Вы находитесь на странице: 1из 29

Auditing &

Assurance
Services,
6e

Copyright 2015 McGraw-Hill Education. All rights reserved. No reproduction or distribution without the prior written consent of McGraw-Hill Education.

Chapter 07
Revenue and Collection Cycle
What at first was plunder assumed the softer name of
revenue. Thomas Paine

7-2

Learning Objectives
1. Discuss inherent risks related to the revenue and
collection cycle with a focus on improper
revenue recognition
2. Describe the revenue and collection cycle,
including typical source documents and control
procedures.
3. Give examples of tests of controls over customer
credit approval, delivery, and accounts
receivable accounting
7-3

Learning Objectives (continued)


4. Give examples of substantive procedures
in the revenue and collection cycle and
relate them to assertions about account
balances at the end of the period.
5. Describe some common errors and frauds
in the revenue and collection cycle, and
design some audit and investigation
procedures for detecting them.
7-4

Overall Audit Approach

7-5

Inherent Risks
Improper Revenue Recognition
Cut-off
Bill and Hold
Channel Stuffing Chainsaw Al

Returns and Allowances


Collectibility of Receivables

7-6

Revenue Recognition
Must be (1) realized or realizable and (2) earned
SEC guidance (SAB 104)
Persuasive evidence of an arrangement exists,
Delivery has occurred or services have been rendered,
The seller's price to the buyer is fixed or determinable,
and
Collectibility is reasonably assured

7-7

7-8

Exhibit 7.2
Revenue
Recognition
Rogues

7-8

Exhibit 7.3
Revenue
and
Collection
Cycle

7-9

REVENUE AND COLLECTION CYCLE:


Key Control Procedures

SEPARATION OF DUTIES
Separate functions for recording, authorization, custody

AUTHORIZATION OF TRANSACTIONS

Write-offs
EDI transactions
Credit checks prior to approval of sale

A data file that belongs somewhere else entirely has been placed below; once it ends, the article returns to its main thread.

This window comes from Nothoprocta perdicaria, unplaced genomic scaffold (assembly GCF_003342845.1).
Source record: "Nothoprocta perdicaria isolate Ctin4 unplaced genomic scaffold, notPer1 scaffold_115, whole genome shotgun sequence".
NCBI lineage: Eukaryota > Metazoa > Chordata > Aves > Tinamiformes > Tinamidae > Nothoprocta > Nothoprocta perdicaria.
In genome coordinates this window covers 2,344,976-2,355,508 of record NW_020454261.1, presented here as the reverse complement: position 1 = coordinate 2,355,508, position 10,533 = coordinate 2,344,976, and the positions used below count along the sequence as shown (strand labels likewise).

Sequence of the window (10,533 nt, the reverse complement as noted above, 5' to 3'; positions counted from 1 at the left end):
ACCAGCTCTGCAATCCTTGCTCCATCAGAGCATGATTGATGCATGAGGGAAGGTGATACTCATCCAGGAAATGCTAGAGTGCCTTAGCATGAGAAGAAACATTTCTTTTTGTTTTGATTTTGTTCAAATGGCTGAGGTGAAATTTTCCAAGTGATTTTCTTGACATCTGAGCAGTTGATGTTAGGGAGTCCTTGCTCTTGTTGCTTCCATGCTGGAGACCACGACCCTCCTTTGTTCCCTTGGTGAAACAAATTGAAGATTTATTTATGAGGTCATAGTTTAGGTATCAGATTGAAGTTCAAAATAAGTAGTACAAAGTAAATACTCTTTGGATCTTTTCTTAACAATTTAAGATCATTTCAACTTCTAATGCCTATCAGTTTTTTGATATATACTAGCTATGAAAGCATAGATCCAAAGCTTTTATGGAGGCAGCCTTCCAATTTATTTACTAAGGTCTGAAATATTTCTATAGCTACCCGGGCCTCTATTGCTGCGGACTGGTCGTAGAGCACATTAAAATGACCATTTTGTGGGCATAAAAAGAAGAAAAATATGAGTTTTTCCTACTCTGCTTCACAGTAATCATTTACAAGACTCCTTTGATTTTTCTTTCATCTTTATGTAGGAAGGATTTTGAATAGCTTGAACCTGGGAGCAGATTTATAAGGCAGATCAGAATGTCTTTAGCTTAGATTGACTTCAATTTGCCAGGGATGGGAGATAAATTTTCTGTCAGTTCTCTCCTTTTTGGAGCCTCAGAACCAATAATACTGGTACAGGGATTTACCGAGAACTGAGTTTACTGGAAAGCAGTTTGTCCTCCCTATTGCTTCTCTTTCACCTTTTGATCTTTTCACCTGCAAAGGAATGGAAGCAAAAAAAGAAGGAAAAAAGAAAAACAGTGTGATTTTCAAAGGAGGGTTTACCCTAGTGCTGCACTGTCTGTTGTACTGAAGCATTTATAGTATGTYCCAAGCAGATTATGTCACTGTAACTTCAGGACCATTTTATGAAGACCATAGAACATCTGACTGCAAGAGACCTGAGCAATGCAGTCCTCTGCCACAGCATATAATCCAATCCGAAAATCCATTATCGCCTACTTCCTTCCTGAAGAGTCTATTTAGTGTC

Pricing

ACCESS TO ASSETS

Shipping department
Lock box account
ADEQUATE DOCUMENTS AND RECORDS

Pre-numbered sales orders, shipping documents (bills of lading), sales invoices


Remittance advice

INDEPENDENT CHECKS ON PERFORMANCE

A/R subsidiary ledger to general ledger


Monthly statement to customer

7-10

Audit Evidence in Management


Reports and Data Files

Pending order master file


Credit check/approval files
Price list master file
Sales detail file (sales journal)
Sales analysis report
Accounts receivable aged trial balance
Cash receipts listing
Customer Statements
7-11

Other Controls

No sales order without customer order.


Credit approval.
Restricted access to inventory.
Restricted access to terminals and invoices.
All documentation in order to record sales.
Proper dating.
Invoices compared to BOLs and orders.
Pending order files reviewed.
7-12

Exhibit 7.5 Assertions about Classes of


Transactions and Events for the Period

7-13

Exhibit 7.6
Dual Direction of Test Audit Sample

7-14

Exhibit 7.7
Assertions and Substantive Procedures in
the Revenue and Collection Cycle

7-15

AUDITING ACCOUNTS RECEIVABLE


Test Accounts Receivable Aged Trial Balance
(Exhibit 7.8)
Confirm balances.
Perform analytical procedures
Test sales cut-off

7-16

Exhibit 7.8
Accounts Receivable Aged Trial Balance

7-17

ALWAYS Check inventory and verify Accounts Receivable DURING


AN AUDIT

USING CONFIRMATIONS
Primarily for verifying EXISTENCE.
Factors likely to affect the reliability of
confirmations
Previous audit experience
Intended recipient of the confirmation
Type of information being confirmed
The auditor may confirm entire BALANCES
or individual TRANSACTIONS.